Posted by Kevin Arnovitz
When the press release came across my email, my initial reaction was "Wha?!" Right Guard was teaming up with the Salvation Army to put on a fantasy basketball camp for kids living in shelters. The lede in the press release read, "The Right Guard Fantasy Camp puts the ball in the hands of those that are less fortunate, allowing them to dribble, pass and shoot like the pro." At first blush, I thought the release was a parody -- it certainly wouldn't be the first of the weekend. It's not that a dribble game and a proper defensive stance don't have practical value in the real world, but you figure those things rank behind adequate housing and jobs for their parents.
The event's principals are Lenny Wilkens, Otis Birdsong, and Ron Harper. They invited 18 kids living in shelters in the Phoenix area to participate in Saturday drill sessions at Grand Canyon University. Most of the kids live with their families at the Salvation Army-Kaiser Family Shelter. Right Guard and The Dial Corporation are sponsoring the event.
After the kids have an impromptu shootaround waiting for the event to start, they take to the bleachers and Birdsong greets them. Birdsong was a pro's pro when he played for the K.C. Kings, then New Jersey. He finished his career with 12,000+ points, shooting over 50% from the field -- a serious accomplishment for a 6' 3" guard.
Birdsong is still a pro's pro -- as a pitchman. After briefly introducing himself to the campers, the first thing he does is thank Right Guard. He tells the kids, "I use Right Guard, have always used Right Guard. I used to use the aerosol, but now I use Right Guard Sport. My wife likes it."
At this point, I want to understand the larger context of the event. I'm generally not someone who gets indignant when corporations do charitable work for reasons ranging from altruism to transparent PR. Corporations are corporations. They factor every decision through a financial calculus. If you try to characterize them as evil or good, you'll drive yourself crazy. Would I be more comfortable if a former NBA star weren't pitching deodorant to kids who don't have homes? You bet. Would it be preferable if the Dial Corporation, headquartered in Scottsdale, gave a job to every parent of these kids who needs one, which would afford the families the opportunities to get out of the shelter and back into homes of their own? Absolutely. Is it something I'm going to get overly upset about? Nope.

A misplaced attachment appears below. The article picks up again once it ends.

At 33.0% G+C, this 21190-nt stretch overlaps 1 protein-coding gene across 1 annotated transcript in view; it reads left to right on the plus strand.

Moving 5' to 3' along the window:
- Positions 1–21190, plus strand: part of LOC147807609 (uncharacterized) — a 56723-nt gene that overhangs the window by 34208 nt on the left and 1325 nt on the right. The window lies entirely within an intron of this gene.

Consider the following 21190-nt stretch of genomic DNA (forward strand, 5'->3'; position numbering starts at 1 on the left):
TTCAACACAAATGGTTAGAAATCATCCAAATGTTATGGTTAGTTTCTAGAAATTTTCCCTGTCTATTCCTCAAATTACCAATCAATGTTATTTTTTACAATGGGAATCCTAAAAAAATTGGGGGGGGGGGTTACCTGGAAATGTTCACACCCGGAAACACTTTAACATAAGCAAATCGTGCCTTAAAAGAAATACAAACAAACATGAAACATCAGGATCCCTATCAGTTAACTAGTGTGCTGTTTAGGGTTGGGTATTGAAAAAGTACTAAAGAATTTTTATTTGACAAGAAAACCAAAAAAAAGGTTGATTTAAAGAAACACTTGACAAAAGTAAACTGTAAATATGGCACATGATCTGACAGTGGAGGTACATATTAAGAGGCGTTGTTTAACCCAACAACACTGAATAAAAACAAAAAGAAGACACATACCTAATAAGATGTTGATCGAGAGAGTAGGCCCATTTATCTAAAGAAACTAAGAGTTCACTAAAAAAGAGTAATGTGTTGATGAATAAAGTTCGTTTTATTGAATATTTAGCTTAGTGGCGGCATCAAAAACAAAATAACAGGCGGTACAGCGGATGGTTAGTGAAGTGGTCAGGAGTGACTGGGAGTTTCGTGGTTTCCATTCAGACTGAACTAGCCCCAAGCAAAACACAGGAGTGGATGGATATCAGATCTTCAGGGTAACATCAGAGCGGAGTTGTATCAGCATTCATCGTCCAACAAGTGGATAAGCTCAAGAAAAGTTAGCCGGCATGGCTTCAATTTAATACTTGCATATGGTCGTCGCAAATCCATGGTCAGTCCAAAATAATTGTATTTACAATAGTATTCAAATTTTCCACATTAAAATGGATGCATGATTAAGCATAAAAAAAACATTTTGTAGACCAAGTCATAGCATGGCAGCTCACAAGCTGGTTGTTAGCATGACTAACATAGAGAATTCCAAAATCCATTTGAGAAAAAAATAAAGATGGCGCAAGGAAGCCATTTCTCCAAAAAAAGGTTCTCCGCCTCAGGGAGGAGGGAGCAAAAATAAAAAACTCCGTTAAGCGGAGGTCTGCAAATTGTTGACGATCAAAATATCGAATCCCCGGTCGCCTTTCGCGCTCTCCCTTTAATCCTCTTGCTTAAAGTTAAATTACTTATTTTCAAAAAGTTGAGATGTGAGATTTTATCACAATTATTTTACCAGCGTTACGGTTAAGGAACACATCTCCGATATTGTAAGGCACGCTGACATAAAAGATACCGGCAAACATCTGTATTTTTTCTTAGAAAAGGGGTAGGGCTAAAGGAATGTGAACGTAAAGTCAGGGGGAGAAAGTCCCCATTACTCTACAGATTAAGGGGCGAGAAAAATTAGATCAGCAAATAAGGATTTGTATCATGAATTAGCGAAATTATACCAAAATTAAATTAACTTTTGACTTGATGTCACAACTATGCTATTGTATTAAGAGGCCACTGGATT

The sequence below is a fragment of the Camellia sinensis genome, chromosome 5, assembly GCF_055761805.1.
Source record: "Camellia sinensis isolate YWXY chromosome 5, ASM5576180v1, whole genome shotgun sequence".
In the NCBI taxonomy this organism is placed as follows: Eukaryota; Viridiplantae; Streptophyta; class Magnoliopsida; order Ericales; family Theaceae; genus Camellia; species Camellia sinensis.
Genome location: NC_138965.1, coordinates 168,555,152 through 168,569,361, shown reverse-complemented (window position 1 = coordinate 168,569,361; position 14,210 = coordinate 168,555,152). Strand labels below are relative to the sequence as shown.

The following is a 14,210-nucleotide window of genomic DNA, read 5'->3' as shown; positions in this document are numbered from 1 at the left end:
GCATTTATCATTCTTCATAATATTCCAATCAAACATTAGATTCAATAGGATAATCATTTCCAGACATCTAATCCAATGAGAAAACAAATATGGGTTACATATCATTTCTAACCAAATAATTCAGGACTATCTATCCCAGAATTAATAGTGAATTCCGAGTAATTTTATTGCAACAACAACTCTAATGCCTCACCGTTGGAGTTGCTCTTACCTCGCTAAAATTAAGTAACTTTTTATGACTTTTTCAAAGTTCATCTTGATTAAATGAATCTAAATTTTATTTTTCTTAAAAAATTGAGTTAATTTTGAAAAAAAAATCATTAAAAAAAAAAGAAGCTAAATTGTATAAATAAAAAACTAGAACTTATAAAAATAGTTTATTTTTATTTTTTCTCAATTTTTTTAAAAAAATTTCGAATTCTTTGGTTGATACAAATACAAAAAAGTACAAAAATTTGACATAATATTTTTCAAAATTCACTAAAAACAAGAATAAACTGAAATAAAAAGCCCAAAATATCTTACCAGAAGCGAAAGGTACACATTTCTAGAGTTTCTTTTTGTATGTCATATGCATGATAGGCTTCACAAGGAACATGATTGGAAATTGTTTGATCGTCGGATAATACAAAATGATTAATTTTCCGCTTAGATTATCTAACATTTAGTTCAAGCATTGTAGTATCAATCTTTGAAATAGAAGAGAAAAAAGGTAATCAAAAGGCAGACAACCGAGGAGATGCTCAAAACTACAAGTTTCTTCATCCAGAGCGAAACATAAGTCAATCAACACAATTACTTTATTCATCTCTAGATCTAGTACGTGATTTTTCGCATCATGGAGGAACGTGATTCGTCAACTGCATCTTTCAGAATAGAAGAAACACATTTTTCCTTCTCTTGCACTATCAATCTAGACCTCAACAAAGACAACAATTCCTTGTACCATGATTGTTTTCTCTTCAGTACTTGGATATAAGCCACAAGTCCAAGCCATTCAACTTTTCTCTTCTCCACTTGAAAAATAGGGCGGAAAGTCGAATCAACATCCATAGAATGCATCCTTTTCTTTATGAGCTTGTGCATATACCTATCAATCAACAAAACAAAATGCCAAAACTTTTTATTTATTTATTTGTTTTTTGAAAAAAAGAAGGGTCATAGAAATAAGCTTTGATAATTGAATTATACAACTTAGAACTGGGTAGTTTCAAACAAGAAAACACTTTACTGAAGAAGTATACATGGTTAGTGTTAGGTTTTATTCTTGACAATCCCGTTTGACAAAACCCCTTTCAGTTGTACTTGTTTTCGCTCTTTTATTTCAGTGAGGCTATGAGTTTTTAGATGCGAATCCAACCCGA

I ask Daniel Valdez, the activities coordinator of the Kaiser Family Center, about the question of priorities. Valdez deals directly with the kids every day, and one of his primary functions is making sure that their time living in the shelter is as pleasant as possible. Valdez tells me that he appreciates that jobs and housing rank ahead of ballhandling and rebounding, but he lays out the reality of a family who checks in the facility.
"When the parents check in, they have two weeks to find a job," says Valdez. "What I do is keep the kids out of the parents' hair, so they can focus on getting those jobs."
Valdez sets the scene: You're a struggling parent. Whether it's the economic crisis, a health problem, or bad luck, you can't pay the rent, and you're evicted from your place. The first thing you have to do is tell your kid to pack up his stuff, because the family is moving to a shelter. In many cases, your kid is devastated and upset at the idea of moving into a facility. You feel like you've failed your kid on every level. You can't provide him with something as basic as housing. Now you have to set out to find a job -- a near-impossible task in this economy -- while tending to your kid in what's probably the lowest moment of his childhood.
I speak to one boy, 13-year-old Franscisco Hernandez, who initially told his mother that he wouldn't check into the shelter. "I didn't want to leave my friends. I didn't want to be a new person again." Francisco's mom has a heart condition and was unable to maintain a job because she had been in and out of the hospital. She knew that the shelter was her only option, but told Valdez that Francisco wouldn't budge. If she and her son were going to check in, then she needed Valdez to sell Francisco on the idea.
"These parents are trying to find jobs, which is hard. They're busy. They might not have time to teach them everyday things while that's going on," says Valdez. In that respect, this event is as much for the parents as it is for their kids. For a single day, they feel like they've given their kids something material. The morale of the entire community within the shelter is lifted.
When I ask Valdez if he was weirded out by the Right Guard pitch, he shrugged. He tells me in not so many words that he doesn't have the luxury of cynicism. The work he has to do to is too hard, but today it's a cinch -- the kids are loving every drill. To Valdez, Birdsong is an assist guy of the highest order, regardless of whether he's an aerosol or roll-on man.